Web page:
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The Registration Act, 1908 (Act XVI of 1908)
 

The Registration Act, 1908 is a Consolidating Act and not an Amending Act. It extends to the whole of India except the State of Jammu and Kashmir . The Preamble of the Act states "An Act to consolidate that enactments relating to the Registration of Documents". The object of such consolidation is the reduction in to a systematic form of the whole provisions contained in number of statues relating to the Registration of documents. Registration system was almost unknown to the Indian people due to the lofty ethics. But time gradually began to change and the need for compulsory registration was felt, especially in the declining Moghul period of the 18 th Century so that no one could claim any interest on any forged document or Sanad during or on the eve of the British Rule. Provincial laws were passed from time to time for the establishment of offices of registration.

By Act VIII of 1871, the office of the Registrar General was abolished under the altered designation of "Inspector General of Registration" as an office of record and registry and the limitation of the duties to Inspection and General Superintendence.

After several amendments, the present Registration Act (XVI of 1908) came into force on 1 st January 1908 . The provisions relating to the registration of documents were scattered about in seven enactments and the object of passing of this Act was to collect these provisions and incorporate them in one Act. Even after that it has gone through several amendments and the Registration Act,1908 was adapted with some changes finally.

The objects of the law of registration are :

1) to provide conclusive guarantee of the genuineness of document

2) to afford publicity to transactions

3) to prevent frauds

4) to afford facility of ascertaining whether a property has already been dealt with and

5) to afford security of title deeds and facility of proving titles in case the original deeds are lost or destroyed.

But registration does not effect to the following :-

6) Registration is not by itself absolute proof of the execution of a document

7) mere registration does not prove title nor prove bonafides;

8) registration does not confer validity upon an instrument which is otherwise ultravires or illegal or fraudulent. There are XV parts and 91 sections in the Registration Act, which deals with the Registration Establishment, registrable documents – compulsory & optional registration, time for presentation of documents; presenting documents for registration, enforcing the appearance of the executants and witnesses, presenting wills and authorities to adopt, deposit of wills, effects of registration and non-registration, the duties and powers of Registering officers, refusal to register etc.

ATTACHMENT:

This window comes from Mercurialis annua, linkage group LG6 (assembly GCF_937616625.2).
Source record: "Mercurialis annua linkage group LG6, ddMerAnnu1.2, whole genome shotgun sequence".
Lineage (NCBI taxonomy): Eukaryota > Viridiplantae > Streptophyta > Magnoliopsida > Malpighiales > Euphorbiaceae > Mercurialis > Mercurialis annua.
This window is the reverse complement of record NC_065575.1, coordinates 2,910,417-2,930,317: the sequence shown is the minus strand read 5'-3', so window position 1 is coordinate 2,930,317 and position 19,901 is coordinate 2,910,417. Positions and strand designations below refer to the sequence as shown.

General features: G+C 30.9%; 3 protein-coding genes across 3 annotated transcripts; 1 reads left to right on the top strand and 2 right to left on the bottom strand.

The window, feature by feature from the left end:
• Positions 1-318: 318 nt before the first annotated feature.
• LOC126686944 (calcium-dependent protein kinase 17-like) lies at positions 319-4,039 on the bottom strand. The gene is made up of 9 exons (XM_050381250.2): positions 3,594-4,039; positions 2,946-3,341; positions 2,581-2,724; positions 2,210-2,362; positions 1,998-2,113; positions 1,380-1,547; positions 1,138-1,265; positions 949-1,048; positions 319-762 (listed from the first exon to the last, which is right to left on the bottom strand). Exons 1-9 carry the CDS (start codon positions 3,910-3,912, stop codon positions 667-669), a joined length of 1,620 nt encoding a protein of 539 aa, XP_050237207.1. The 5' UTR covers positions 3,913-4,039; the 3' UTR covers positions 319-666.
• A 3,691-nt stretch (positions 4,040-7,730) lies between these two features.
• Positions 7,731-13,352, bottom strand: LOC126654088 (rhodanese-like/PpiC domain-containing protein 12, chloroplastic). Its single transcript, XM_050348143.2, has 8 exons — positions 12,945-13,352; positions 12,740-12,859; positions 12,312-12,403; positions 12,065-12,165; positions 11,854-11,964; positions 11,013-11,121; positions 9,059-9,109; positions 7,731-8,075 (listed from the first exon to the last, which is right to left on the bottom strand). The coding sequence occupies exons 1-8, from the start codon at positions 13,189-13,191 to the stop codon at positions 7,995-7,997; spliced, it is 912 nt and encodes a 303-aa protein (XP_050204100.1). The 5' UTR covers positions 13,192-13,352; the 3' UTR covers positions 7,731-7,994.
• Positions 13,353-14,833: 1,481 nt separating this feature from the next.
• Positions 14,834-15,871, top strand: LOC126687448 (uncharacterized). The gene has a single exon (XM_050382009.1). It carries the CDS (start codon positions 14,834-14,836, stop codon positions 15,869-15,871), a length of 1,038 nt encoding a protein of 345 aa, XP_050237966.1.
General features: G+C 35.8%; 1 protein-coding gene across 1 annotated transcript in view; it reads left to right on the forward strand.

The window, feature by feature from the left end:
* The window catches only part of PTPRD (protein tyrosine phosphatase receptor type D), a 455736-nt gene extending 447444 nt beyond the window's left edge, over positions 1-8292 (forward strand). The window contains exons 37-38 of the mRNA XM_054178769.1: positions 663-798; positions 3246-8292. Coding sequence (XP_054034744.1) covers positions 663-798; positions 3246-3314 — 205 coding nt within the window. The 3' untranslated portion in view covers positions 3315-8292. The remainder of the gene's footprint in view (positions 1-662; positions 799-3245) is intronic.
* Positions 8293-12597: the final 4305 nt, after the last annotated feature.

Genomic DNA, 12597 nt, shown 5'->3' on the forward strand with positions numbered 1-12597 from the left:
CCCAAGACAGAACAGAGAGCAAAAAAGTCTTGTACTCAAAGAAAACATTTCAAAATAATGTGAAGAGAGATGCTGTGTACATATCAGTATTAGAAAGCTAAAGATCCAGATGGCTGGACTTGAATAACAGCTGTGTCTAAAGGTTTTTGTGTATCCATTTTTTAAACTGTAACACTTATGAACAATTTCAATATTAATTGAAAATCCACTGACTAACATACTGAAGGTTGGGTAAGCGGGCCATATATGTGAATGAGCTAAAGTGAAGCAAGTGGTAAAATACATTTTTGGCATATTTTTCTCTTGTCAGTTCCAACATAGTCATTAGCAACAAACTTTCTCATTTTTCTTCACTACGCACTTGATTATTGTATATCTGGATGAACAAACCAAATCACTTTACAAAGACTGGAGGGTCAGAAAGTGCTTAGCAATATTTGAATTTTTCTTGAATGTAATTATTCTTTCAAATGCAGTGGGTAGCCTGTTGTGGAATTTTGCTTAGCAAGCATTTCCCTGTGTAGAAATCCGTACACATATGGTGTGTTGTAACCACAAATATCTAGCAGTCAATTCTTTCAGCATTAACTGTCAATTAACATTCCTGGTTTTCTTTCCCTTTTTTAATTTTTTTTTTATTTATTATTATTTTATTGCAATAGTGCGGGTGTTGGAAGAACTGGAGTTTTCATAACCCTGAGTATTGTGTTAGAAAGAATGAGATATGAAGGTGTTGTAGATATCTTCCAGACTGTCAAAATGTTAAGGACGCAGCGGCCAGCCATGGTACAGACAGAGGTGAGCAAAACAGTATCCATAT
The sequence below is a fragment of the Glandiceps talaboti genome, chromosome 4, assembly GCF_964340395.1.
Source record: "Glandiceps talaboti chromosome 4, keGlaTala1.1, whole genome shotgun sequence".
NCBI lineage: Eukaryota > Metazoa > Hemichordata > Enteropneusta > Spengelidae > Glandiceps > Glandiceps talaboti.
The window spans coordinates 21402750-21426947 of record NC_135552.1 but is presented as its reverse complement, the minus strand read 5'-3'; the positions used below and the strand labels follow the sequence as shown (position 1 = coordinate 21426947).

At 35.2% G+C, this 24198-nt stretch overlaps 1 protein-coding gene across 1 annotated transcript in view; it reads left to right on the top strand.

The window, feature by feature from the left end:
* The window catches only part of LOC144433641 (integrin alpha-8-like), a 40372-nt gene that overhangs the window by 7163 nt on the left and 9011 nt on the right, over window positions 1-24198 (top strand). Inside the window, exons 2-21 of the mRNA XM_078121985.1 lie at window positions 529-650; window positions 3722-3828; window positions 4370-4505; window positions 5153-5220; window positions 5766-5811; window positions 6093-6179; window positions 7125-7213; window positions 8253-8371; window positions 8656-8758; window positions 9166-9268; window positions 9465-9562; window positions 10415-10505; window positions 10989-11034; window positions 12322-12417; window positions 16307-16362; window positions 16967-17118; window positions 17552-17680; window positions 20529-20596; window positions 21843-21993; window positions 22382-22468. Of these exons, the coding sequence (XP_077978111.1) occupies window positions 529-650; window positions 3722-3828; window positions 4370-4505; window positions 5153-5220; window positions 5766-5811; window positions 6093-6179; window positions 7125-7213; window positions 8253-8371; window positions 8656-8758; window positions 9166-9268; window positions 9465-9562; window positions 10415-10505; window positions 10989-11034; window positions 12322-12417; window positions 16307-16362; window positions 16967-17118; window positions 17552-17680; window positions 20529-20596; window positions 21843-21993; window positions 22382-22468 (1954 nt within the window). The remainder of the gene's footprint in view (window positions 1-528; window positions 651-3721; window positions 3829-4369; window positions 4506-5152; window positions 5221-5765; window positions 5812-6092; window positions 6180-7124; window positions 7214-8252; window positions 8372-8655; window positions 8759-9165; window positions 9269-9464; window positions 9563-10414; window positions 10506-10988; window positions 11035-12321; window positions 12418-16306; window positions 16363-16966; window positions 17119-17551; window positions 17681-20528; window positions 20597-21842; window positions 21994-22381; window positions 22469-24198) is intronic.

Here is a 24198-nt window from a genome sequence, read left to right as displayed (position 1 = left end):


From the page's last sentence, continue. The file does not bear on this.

Some of the important sections of the registration Act are:-

Section 16 A Keeping of Books in computer floppies, diskettes or any other electronic form;
Section 17 Documents of which registration is compulsory,
Section 18 Documents of which registration is optional,
Section 23 Time for presenting documents,
Section 27 Wills may be presented at any ti
Section 28 Place for registering documents relating to land/immovable property.
Section 30 Regarding registration by Registrars in certain cases has been omitted and in West Bengal section 30A and 30B have been inserted for registration by Registrar of Assurances , Kolkata in respect of properties situated in any part of West Bengal and in any part of India in cases of deed of mortage and reconveyance deed executed by an employee of a Government, a statutory body or a local authority.
Section 31 Registration at Private residence.
Section 32A has been inserted by Act, 48 of 2001 (with effect from 24.9.2001) or compulsory affixing photographs and fingerprints to the documents.

There are many other important sections and in case of any difficulty the said Act may be consulted.

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